The three commenters who also support the proposed rule change, but recommend modifications, believe that the proposal is too restrictive in certain respects.[20] One such commenter argues that the unintentional interaction of orders from one or more algorithms from a single firm should not be a violation of Rule 5210,[21] and that the proposed rule change may create “a chilling effect on legitimate trading.” [22] The commenter believes that there should not be a presumption that algorithms within the most discrete trading units are related as they may only share common oversight staff and the same trading unit, but have different trading strategies.[23] In its letter, FINRA responded by stating that there should continue to be a rebuttable presumption that algorithms within the most discrete unit of a firm's internal controls are related.[24] FINRA agrees that firms should be able to attempt to demonstrate their compliance and rebut such a presumption.[25] By referencing examples such as aggregation units or information barriers, FINRA stated that it did not intend to limit the rule to those examples. To avoid confusion, however, FINRA is proposing to remove the examples.[26]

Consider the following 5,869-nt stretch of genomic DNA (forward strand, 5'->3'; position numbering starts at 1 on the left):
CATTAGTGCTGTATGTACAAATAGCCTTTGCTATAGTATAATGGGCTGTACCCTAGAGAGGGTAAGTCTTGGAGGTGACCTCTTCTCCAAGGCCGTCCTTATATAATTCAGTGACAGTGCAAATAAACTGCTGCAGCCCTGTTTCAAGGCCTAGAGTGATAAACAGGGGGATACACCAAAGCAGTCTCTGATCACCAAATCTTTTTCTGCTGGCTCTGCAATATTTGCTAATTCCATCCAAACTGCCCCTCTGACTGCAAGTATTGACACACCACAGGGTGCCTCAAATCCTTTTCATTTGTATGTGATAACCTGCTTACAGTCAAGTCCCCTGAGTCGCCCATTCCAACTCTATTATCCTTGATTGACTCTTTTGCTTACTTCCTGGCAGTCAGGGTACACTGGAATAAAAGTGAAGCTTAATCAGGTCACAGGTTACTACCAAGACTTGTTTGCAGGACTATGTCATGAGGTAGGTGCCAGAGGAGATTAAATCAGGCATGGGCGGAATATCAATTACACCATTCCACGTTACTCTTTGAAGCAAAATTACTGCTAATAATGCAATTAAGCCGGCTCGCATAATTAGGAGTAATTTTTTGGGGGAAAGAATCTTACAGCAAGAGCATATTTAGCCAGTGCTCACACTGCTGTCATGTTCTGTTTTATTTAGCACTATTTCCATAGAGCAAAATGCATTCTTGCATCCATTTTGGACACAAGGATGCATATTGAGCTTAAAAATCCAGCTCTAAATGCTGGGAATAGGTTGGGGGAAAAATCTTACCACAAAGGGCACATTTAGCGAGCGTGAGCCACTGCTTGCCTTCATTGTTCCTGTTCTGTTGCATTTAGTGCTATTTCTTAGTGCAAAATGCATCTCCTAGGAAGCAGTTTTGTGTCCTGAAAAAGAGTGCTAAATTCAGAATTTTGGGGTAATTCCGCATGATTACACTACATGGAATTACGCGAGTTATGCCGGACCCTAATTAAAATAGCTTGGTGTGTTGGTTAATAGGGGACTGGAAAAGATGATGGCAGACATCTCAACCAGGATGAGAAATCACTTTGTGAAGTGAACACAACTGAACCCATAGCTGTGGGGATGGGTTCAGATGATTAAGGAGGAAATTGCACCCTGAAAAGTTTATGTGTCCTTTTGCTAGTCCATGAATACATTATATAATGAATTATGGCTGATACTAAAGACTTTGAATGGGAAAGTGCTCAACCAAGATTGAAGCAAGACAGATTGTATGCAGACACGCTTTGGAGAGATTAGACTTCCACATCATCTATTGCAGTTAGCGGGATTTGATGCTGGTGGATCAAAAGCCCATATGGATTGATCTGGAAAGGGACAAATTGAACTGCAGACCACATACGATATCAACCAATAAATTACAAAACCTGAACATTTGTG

The commenter also requests clarification from FINRA that algorithms are not considered “related” “because they share common infrastructure, inputs such as market data or certain characteristics of a security, or had common quantitative researchers.” [27] The commenter recommends that the proposed rule change make clear that unrelated trading algorithms would not incur liability,[28] and that the proposed rule change should be limited to equities executed and reported in the United States and not be applied to transactions that are not publicly reported.[29] Finally, the commenter supports the development by markets of a functionality to prevent the unintentional interaction of orders from one or more algorithms at a single firm, and believes that FINRA members should take reasonable steps to prevent such transactions from being publicly reported.[30] In its letter, FINRA responded by stating, among other things, that it does not believe the rule should be limited to equity securities as the same issues can arise in fixed-income transactions.[31]